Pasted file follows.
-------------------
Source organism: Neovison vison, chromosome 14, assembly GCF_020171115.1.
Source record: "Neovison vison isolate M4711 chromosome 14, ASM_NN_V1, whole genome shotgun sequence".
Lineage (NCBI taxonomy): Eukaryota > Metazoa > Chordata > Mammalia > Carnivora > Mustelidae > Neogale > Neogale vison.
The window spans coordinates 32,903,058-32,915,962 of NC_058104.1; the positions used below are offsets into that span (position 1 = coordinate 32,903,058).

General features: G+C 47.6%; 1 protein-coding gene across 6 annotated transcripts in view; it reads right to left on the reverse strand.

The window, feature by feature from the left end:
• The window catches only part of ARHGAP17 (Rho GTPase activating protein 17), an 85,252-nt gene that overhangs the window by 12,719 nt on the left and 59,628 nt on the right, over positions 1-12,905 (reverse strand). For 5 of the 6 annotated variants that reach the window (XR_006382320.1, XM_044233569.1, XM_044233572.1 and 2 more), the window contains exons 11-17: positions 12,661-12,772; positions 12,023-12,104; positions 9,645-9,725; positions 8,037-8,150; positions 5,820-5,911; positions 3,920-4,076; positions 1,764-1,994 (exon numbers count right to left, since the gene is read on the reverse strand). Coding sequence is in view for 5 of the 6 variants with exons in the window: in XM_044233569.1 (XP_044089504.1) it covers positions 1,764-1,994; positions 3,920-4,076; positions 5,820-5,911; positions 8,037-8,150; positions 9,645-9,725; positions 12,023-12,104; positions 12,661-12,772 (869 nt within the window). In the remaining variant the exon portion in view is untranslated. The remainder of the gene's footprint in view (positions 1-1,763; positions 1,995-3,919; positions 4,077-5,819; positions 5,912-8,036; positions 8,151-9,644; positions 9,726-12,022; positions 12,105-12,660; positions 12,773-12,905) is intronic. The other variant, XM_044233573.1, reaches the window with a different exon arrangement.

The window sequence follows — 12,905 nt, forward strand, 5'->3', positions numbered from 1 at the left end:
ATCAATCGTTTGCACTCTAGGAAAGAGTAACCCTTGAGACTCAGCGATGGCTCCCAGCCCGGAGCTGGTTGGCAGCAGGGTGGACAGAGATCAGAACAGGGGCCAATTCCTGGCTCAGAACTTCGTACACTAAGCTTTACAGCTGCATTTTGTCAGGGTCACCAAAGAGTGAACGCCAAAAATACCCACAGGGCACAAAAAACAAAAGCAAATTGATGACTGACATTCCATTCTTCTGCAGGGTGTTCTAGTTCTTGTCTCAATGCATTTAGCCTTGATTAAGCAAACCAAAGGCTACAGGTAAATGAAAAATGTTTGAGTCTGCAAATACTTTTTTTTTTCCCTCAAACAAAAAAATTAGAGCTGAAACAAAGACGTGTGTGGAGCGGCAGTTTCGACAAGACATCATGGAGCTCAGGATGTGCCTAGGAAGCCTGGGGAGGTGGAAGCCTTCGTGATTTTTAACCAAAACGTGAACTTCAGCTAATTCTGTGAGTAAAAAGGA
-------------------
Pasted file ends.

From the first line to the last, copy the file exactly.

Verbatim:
Source organism: Neovison vison, chromosome 14, assembly GCF_020171115.1.
Source record: "Neovison vison isolate M4711 chromosome 14, ASM_NN_V1, whole genome shotgun sequence".
Lineage (NCBI taxonomy): Eukaryota > Metazoa > Chordata > Mammalia > Carnivora > Mustelidae > Neogale > Neogale vison.
The window spans coordinates 32,903,058-32,915,962 of NC_058104.1; the positions used below are offsets into that span (position 1 = coordinate 32,903,058).

General features: G+C 47.6%; 1 protein-coding gene across 6 annotated transcripts in view; it reads right to left on the reverse strand.

The window, feature by feature from the left end:
• The window catches only part of ARHGAP17 (Rho GTPase activating protein 17), an 85,252-nt gene that overhangs the window by 12,719 nt on the left and 59,628 nt on the right, over positions 1-12,905 (reverse strand). For 5 of the 6 annotated variants that reach the window (XR_006382320.1, XM_044233569.1, XM_044233572.1 and 2 more), the window contains exons 11-17: positions 12,661-12,772; positions 12,023-12,104; positions 9,645-9,725; positions 8,037-8,150; positions 5,820-5,911; positions 3,920-4,076; positions 1,764-1,994 (exon numbers count right to left, since the gene is read on the reverse strand). Coding sequence is in view for 5 of the 6 variants with exons in the window: in XM_044233569.1 (XP_044089504.1) it covers positions 1,764-1,994; positions 3,920-4,076; positions 5,820-5,911; positions 8,037-8,150; positions 9,645-9,725; positions 12,023-12,104; positions 12,661-12,772 (869 nt within the window). In the remaining variant the exon portion in view is untranslated. The remainder of the gene's footprint in view (positions 1-1,763; positions 1,995-3,919; positions 4,077-5,819; positions 5,912-8,036; positions 8,151-9,644; positions 9,726-12,022; positions 12,105-12,660; positions 12,773-12,905) is intronic. The other variant, XM_044233573.1, reaches the window with a different exon arrangement.

The window sequence follows — 12,905 nt, forward strand, 5'->3', positions numbered from 1 at the left end:
ATCAATCGTTTGCACTCTAGGAAAGAGTAACCCTTGAGACTCAGCGATGGCTCCCAGCCCGGAGCTGGTTGGCAGCAGGGTGGACAGAGATCAGAACAGGGGCCAATTCCTGGCTCAGAACTTCGTACACTAAGCTTTACAGCTGCATTTTGTCAGGGTCACCAAAGAGTGAACGCCAAAAATACCCACAGGGCACAAAAAACAAAAGCAAATTGATGACTGACATTCCATTCTTCTGCAGGGTGTTCTAGTTCTTGTCTCAATGCATTTAGCCTTGATTAAGCAAACCAAAGGCTACAGGTAAATGAAAAATGTTTGAGTCTGCAAATACTTTTTTTTTTCCCTCAAACAAAAAAATTAGAGCTGAAACAAAGACGTGTGTGGAGCGGCAGTTTCGACAAGACATCATGGAGCTCAGGATGTGCCTAGGAAGCCTGGGGAGGTGGAAGCCTTCGTGATTTTTAACCAAAACGTGAACTTCAGCTAATTCTGTGAGTAAAAAGGA